The New York Times and the murder that wasn’t

1 June 2018

On Tuesday, the right-wing Ukrainian regime reported that Arkady Babchenko, a Russian journalist living in Kiev and a vocal critic of the Kremlin, had been shot dead in his apartment building. Kiev immediately pointed the finger at Moscow, with Ukrainian Prime Minister Volodymyr Hroysman declaring that “the Russian totalitarian machine” was responsible for the journalist’s murder.

Within minutes, the news flashed across the globe, becoming a lead story in major news outlets in Europe and the United States, including the New York Times, the Washington Post, the Guardian and the BBC. The Mighty Wurlitzer of American propaganda began belching vast amounts of hot air.

In every report, the announcement of the murder was accompanied with the conclusion that the Russian government was behind it: that is, the US media outlets announced a murder mystery and its solution simultaneously.

The New York Times star reporter, Andrew Higgins, declared, “The killing of the journalist, Arkady Babchenko, a former war correspondent who stirred fury among Russian nationalists with his sharply critical coverage, is the latest in a series of attacks, many of them fatal, on outspoken foes of President Vladimir V. Putin, both inside Russia and beyond.”

Higgins, who in 2014 was forced to retract a story featuring falsified photographs of Russian troops entering Ukrainian territory, placed the murder in a long list of alleged crimes by the Putin regime, including the poisoning of Sergei and Yulia Skripal earlier this year, and the downing of flight MH17 over Ukraine in 2014.

In their coverage, the Times and other major newspapers relied on a script they have used repeatedly: A prominent critic of the Kremlin dies or is injured abroad, and Moscow is immediately blamed. Any effort by Russia to deny these claims, or even to challenge the accusations, are treated as more evidence of a malevolent Kremlin plot.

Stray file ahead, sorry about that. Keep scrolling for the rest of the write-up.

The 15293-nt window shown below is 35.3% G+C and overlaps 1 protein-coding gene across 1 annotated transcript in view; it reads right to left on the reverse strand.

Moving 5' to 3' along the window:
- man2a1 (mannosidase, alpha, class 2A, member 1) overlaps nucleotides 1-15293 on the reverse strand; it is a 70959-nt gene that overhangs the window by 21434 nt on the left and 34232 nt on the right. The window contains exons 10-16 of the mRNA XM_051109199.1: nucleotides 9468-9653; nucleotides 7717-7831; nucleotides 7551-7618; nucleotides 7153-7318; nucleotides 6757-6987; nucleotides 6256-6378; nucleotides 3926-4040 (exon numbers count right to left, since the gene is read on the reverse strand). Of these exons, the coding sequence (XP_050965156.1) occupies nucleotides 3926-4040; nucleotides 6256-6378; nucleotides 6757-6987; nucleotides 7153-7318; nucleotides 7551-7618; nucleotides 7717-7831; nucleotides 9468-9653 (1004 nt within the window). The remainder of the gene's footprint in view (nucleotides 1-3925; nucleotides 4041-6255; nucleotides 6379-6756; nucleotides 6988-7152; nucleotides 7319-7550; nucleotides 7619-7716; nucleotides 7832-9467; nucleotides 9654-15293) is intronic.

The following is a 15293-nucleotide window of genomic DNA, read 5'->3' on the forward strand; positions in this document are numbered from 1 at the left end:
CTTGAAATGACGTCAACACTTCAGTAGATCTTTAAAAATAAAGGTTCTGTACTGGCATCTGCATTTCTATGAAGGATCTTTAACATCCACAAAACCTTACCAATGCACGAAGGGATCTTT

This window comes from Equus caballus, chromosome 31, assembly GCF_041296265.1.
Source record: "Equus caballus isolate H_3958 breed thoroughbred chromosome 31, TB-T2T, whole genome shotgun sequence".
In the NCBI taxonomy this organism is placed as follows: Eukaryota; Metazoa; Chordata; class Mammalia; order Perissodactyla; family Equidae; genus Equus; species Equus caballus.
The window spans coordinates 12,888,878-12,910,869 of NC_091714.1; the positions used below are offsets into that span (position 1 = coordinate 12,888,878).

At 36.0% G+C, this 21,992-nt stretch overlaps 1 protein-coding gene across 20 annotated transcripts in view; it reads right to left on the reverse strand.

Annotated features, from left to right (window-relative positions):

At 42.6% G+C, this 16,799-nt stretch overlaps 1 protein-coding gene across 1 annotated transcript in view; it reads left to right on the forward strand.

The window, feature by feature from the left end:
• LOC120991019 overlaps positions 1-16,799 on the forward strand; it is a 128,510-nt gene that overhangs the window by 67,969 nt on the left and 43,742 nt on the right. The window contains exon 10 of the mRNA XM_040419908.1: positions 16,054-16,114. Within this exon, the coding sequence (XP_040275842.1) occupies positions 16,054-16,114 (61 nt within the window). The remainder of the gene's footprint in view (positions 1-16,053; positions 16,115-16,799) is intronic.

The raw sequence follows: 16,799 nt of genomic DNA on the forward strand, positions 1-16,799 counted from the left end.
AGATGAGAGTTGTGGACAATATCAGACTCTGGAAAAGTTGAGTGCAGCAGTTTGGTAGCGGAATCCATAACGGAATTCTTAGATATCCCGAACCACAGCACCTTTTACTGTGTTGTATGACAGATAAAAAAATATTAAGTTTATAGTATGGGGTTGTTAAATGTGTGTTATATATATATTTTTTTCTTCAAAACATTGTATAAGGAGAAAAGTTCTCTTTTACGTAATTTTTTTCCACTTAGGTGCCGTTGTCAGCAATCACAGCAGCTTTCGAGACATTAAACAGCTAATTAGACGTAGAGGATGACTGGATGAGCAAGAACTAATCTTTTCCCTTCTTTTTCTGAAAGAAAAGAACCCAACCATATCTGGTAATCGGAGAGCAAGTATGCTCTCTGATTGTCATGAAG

But at the height of the international furor over the murder, the unexpected took place: the corpse of Babchenko made a dramatic reappearance at a press conference called by the Ukrainian police, and the journalist announced that he had dramatically faked his own death.

Looking back on the story, it would not have taken more than a careful examination of the photo of Babchenko’s corpse released by Kiev—which showed the journalist slumped over in a puddle of a liquid resembling ketchup—to know that something was amiss.

But the American press responded to the resurrection of Babchenko by trying to find another way to incriminate the Kremlin. Typical was the editorial published by the New York Times Thursday, headlined, “Whatever It Was, We Didn’t Do It.”

“After news came from Kiev on Tuesday that a Russian journalist critical of Vladimir Putin had been shot dead, it did not take long for the Kremlin’s denial machinery to shift into high gear,” the Times wrote, complaining that the Kremlin had the audacity to deny that it was complicit in a murder that never took place.

In other words, the Times sought to shift the story to the Kremlin’s “denial machine,” instead of what the incident has exposed about the lies peddled by the Times. What really stands exposed is the propaganda machine operated by James Bennet, the editorial page editor of the Times, who manipulates the news in the service of the intelligence agencies to promote war abroad and political repression at home. For Bennet, when one lie is exposed, the time has come to reply with an even bigger lie.

Every editorial published in the online edition of the New York Times includes a note that the editorial section “is separate from the newsroom and the Op-Ed section.” Nothing could be further from the truth: In fact, they are generally indistinguishable. The Times routinely places stories on its news page that consist entirely of unsubstantiated claims and speculation, which then becomes the basis for the editorials promoting war and domestic repression.

For more than a year and a half, the US media has been engaged in a campaign against what they call “fake news” allegedly spread by Russia and its sympathizers. In the name of this campaign, the major media outlets, leading politicians, and the US intelligence agencies have justified the imposition of the most sweeping regime of internet censorship in US history, deleting thousands of social media accounts, silencing oppositional viewpoints, and burying left-wing news sites in search results.

But the fraud of Arkady Babchenko’s murder has shown who the real purveyors of “fake news” are: not the oppositional news sites targeted for censorship, but the newsrooms of the mainstream press in New York, Washington and London.

Andre Damon

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